H.R. 1464 (112th): North Korean Child Welfare Act of 2012

Introduced:
Apr 08, 2011 (112th Congress, 2011–2013)
Status:
Signed by the President on Jan 14, 2013
Slip Law:
This bill became Pub.L. 112-264.

This bill was enacted after being signed by the President on January 14, 2013.

Introduced
Apr 08, 2011
Passed House
Sep 11, 2012
Passed Senate with Changes
Dec 28, 2012
House Agreed to Changes
Jan 01, 2013
Signed by the President
Jan 14, 2013
 
Sponsor
Edward “Ed” Royce
Representative for California's 40th congressional district
Party
Republican
Text
Read Text »
Last Updated
Dec 28, 2012
Length
3 pages
Related Bills
S. 416 (Related)
North Korean Refugee Adoption Act of 2011

Referred to Committee
Last Action: Feb 28, 2011

 
Full Title

An act to express the sense of Congress regarding North Korean children and children of one North Korean parent and to require the Department of State regularly to brief appropriate congressional committees on efforts to advocate for and develop a strategy to provide assistance in the best interest of these children.

Summary

No summaries available.

 
Cosponsors
55 cosponsors (29D, 26R) (show)
Committees

House Foreign Affairs

Senate Foreign Relations

The committee chair determines whether a bill will move past the committee stage.

 
Primary Source

THOMAS.gov (The Library of Congress)

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Notes

H.R. stands for House of Representatives bill.

A bill must be passed by both the House and Senate in identical form and then be signed by the president to become law.

GovTrack’s Bill Summary

We don’t have a summary available yet.

Library of Congress Summary

The summary below was written by the Congressional Research Service, which is a nonpartisan division of the Library of Congress.


1/14/2013--Public Law.
North Korean Child Welfare Act of 2012 - Directs the Secretary of State to designate a representative to regularly brief Congress on U.S. efforts to advocate for the best interests of North Korean children and children of one North Korean parent, including efforts to address the adoption of such children living outside North Korea without parental care.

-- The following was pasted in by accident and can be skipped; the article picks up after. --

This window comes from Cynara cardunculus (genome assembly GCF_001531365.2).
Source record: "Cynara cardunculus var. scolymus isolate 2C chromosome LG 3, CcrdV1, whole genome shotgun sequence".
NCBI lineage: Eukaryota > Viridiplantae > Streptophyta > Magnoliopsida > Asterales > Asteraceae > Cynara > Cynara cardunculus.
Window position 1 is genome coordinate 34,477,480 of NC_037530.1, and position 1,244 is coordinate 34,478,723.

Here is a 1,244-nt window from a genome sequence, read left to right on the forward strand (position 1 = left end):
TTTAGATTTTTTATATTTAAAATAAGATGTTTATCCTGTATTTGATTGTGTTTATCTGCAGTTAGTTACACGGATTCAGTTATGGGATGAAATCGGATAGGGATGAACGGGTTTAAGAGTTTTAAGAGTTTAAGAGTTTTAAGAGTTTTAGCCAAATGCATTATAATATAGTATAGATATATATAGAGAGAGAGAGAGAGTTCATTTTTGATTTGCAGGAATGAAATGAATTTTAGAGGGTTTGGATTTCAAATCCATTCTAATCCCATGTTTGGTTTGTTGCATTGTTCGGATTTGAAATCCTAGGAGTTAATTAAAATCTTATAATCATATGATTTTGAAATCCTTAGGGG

Directs such designee to address the Department of State's:
(1) analysis of the challenges facing North Korean children residing outside North Korea and challenges facing children of one North Korean parent in other countries who are fleeing persecution or are living as de jure or de facto stateless persons (such North Korean children);
(2) efforts to advocate for the best interest of such North Korean children, including family reunification efforts and the adoption of North Korean children living outside North Korea and children of one North Korean parent living outside North Korea;
(3) efforts to address challenges that U.S. citizens would encounter in attempting to adopt such North Korean children, including efforts to overcome the complexities involved in best interest determinations and adoption processing of those who habitually reside in a Hague country or a non-Hague country;
(4) diplomatic efforts to encourage countries in which North Korean children or children of one North Korean parent are fleeing persecution or reside as de jure or de facto stateless persons to resolve issues of statelessness of North Koreans residing in that country; and
(5) efforts to work with the Republic of Korea to establish pilot programs that assist in the family reunification of North Korean children and children of one North Korean parent living within South Korea and other countries who are fleeing persecution or are living as de jure or de facto stateless persons.

House Republican Conference Summary

The summary below was written by the House Republican Conference, which is the caucus of Republicans in the House of Representatives.


No summary available.

House Democratic Caucus Summary

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